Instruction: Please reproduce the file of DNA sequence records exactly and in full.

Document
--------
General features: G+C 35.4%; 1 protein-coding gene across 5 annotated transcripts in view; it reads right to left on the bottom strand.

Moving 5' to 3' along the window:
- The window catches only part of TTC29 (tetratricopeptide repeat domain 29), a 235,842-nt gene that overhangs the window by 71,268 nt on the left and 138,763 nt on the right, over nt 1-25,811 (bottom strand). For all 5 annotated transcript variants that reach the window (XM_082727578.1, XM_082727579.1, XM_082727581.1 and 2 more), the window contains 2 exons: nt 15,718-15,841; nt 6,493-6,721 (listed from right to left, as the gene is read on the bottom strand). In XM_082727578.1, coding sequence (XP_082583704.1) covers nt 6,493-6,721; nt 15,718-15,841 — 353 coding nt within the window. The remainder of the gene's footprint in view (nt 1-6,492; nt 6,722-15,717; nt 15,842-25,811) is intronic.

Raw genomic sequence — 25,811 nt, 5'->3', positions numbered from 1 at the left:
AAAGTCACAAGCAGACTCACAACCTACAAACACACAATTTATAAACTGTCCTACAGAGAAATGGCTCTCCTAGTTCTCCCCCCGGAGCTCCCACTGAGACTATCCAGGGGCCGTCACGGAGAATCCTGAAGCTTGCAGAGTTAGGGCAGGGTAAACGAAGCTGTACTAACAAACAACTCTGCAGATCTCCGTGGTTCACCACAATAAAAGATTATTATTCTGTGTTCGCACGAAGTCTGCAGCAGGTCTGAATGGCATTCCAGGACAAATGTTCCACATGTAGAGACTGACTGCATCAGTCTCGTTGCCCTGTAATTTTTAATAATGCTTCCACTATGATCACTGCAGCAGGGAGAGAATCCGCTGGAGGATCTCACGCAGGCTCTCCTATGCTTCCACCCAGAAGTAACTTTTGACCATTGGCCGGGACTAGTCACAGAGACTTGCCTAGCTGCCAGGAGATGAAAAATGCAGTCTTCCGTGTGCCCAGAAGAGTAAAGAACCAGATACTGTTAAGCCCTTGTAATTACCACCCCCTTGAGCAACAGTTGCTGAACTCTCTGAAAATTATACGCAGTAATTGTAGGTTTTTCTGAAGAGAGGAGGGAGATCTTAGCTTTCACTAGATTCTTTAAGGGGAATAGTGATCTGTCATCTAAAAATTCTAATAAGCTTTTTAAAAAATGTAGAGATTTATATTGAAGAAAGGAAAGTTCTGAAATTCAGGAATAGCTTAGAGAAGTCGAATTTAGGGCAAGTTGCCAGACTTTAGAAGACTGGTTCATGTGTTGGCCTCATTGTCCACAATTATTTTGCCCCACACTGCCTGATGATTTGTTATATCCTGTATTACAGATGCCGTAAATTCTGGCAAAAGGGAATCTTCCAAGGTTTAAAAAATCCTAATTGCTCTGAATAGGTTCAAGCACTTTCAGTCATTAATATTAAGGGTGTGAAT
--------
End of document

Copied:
General features: G+C 35.4%; 1 protein-coding gene across 5 annotated transcripts in view; it reads right to left on the bottom strand.

Moving 5' to 3' along the window:
- The window catches only part of TTC29 (tetratricopeptide repeat domain 29), a 235,842-nt gene that overhangs the window by 71,268 nt on the left and 138,763 nt on the right, over nt 1-25,811 (bottom strand). For all 5 annotated transcript variants that reach the window (XM_082727578.1, XM_082727579.1, XM_082727581.1 and 2 more), the window contains 2 exons: nt 15,718-15,841; nt 6,493-6,721 (listed from right to left, as the gene is read on the bottom strand). In XM_082727578.1, coding sequence (XP_082583704.1) covers nt 6,493-6,721; nt 15,718-15,841 — 353 coding nt within the window. The remainder of the gene's footprint in view (nt 1-6,492; nt 6,722-15,717; nt 15,842-25,811) is intronic.

Raw genomic sequence — 25,811 nt, 5'->3', positions numbered from 1 at the left:
AAAGTCACAAGCAGACTCACAACCTACAAACACACAATTTATAAACTGTCCTACAGAGAAATGGCTCTCCTAGTTCTCCCCCCGGAGCTCCCACTGAGACTATCCAGGGGCCGTCACGGAGAATCCTGAAGCTTGCAGAGTTAGGGCAGGGTAAACGAAGCTGTACTAACAAACAACTCTGCAGATCTCCGTGGTTCACCACAATAAAAGATTATTATTCTGTGTTCGCACGAAGTCTGCAGCAGGTCTGAATGGCATTCCAGGACAAATGTTCCACATGTAGAGACTGACTGCATCAGTCTCGTTGCCCTGTAATTTTTAATAATGCTTCCACTATGATCACTGCAGCAGGGAGAGAATCCGCTGGAGGATCTCACGCAGGCTCTCCTATGCTTCCACCCAGAAGTAACTTTTGACCATTGGCCGGGACTAGTCACAGAGACTTGCCTAGCTGCCAGGAGATGAAAAATGCAGTCTTCCGTGTGCCCAGAAGAGTAAAGAACCAGATACTGTTAAGCCCTTGTAATTACCACCCCCTTGAGCAACAGTTGCTGAACTCTCTGAAAATTATACGCAGTAATTGTAGGTTTTTCTGAAGAGAGGAGGGAGATCTTAGCTTTCACTAGATTCTTTAAGGGGAATAGTGATCTGTCATCTAAAAATTCTAATAAGCTTTTTAAAAAATGTAGAGATTTATATTGAAGAAAGGAAAGTTCTGAAATTCAGGAATAGCTTAGAGAAGTCGAATTTAGGGCAAGTTGCCAGACTTTAGAAGACTGGTTCATGTGTTGGCCTCATTGTCCACAATTATTTTGCCCCACACTGCCTGATGATTTGTTATATCCTGTATTACAGATGCCGTAAATTCTGGCAAAAGGGAATCTTCCAAGGTTTAAAAAATCCTAATTGCTCTGAATAGGTTCAAGCACTTTCAGTCATTAATATTAAGGGTGTGAAT